So this is what it was supposed to look like: Dodgers running from first to third on singles, a Dodger scoring from third with fewer than two outs, a Dodger scoring from first on a double to highlight a 5-2 victory over the Colorado Rockies before 30,416 at Dodger Stadium on Tuesday night.
The Dodgers, visions of the 2002 Angels dancing in their heads, broke camp in March hoping to make up for their offensive shortcomings with an aggressive, opportunistic attack, one that emphasized ambitious but smart base-running and effective situational hitting.
Those who have followed the Dodgers in 2003 know their offense has been more of a retreat than an attack. They've ranked last in the National League in numerous offensive categories for several months, and most nights, the basepaths have been as deserted as a country road after midnight.
But the Dodgers moved into the fast lane Tuesday night, circling the bases at a break-neck pace to end a three-game losing streak and move to within 3 1/2 games of the Philadelphia Phillies in the NL wild-card race.
Shawn Green and Paul Lo Duca highlighted a 10-hit attack with three hits apiece, Green doubling to spark rallies in the fourth and eighth innings and Lo Duca breaking the game open with a clutch two-out, two-run double in the fifth.
That backed another strong start by Dodger right-hander Hideo Nomo, who gave up two runs -- one earned -- and six hits in seven innings to improve to 11-8.
Closer Eric Gagne added a perfect ninth for his 34th save this season and his 42nd consecutive save dating to last August, the second-longest consecutive-saves streak in baseball history behind Tom Gordon's run of 54 for Boston in 1998-99.
Newly acquired outfielder Jeromy Burnitz added a single in the fourth and an RBI single in the eighth and showed some savvy on the basepaths by tagging up from first on Adrian Beltre's sacrifice fly in the fourth.
"There was a lot to like about our offense tonight," Manager Jim Tracy said. "You're able to do some things when you strike the ball the way we did tonight; when Burnitz drives the ball toward the right-field corner, you're able to go from first to third. That's what we've not seen enough of consistently. Those kinds of things add energy.... We scored five, but the attack was persistent."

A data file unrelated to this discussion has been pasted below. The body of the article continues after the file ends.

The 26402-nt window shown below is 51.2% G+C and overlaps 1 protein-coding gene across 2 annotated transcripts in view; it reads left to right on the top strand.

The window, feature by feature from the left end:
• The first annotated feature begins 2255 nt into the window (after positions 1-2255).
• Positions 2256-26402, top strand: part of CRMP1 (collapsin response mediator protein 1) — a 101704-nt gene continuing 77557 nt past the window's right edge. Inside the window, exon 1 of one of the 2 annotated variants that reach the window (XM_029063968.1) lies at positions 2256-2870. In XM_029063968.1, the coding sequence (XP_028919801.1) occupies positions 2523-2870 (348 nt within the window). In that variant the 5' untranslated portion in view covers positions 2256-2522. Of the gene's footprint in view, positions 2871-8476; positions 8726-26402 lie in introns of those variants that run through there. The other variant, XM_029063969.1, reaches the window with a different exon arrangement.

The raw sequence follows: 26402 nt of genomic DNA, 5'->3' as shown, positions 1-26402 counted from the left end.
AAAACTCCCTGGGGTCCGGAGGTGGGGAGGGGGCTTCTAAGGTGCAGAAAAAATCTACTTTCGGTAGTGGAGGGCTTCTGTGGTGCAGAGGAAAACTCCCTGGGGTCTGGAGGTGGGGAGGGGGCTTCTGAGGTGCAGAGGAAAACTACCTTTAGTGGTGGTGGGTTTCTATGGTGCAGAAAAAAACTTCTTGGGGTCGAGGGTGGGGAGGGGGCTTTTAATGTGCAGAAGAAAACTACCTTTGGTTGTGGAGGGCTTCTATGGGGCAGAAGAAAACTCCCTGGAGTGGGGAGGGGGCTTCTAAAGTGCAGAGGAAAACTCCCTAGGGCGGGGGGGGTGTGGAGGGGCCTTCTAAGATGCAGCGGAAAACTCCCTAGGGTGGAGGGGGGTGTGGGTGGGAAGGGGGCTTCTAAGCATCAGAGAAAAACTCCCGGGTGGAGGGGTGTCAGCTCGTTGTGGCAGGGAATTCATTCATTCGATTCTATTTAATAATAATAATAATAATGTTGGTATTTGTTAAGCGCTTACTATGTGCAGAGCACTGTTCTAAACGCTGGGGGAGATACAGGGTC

Green, who leads the major leagues with 36 doubles, belted a one-out double to right off Colorado starter Jason Jennings in the fourth and scored on Lo Duca's single to tie the score, 1-1.
Burnitz lined a single to right, sending Lo Duca to third, and Lo Duca's aggressive base-running paid off because he was in position to score the go-ahead run on Beltre's sacrifice fly.
The go-go Dodgers were at it again in the fifth, after Rickey Henderson reached on an error. Alex Cora lined a single to right, advancing Henderson to third, and Green popped to shallow center, not deep enough for Henderson to tag.
But Lo Duca grounded a double past the diving Chris Stynes at third, with Henderson jogging home and Cora racing home from first for a 4-1 lead.
The Rockies cut the lead in half in the sixth, as Preston Wilson singled, Jay Payton walked, Rene Reyes reached on Beltre's error, and Stynes singled to center for a run. But Beltre atoned for his earlier mistake, snagging Bobby Estalella's one-hop smash to start an inning-ending double play and preserve a 4-2 lead.
Green's double, Lo Duca's bunt single and Burnitz's RBI single made it 5-2 in the bottom of the eighth, and Gagne, who suffered a blown save and a loss for the National League in the July 15 All-Star game, retired the side in order in the ninth, lowering his earned run average to 1.89.
"He's been dominant," Lo Duca said of Gagne. "The All-Star game may be the only runs he gives up [the rest of the season]. You expect the game to be over the way he's throwing, and he just keeps getting better.... "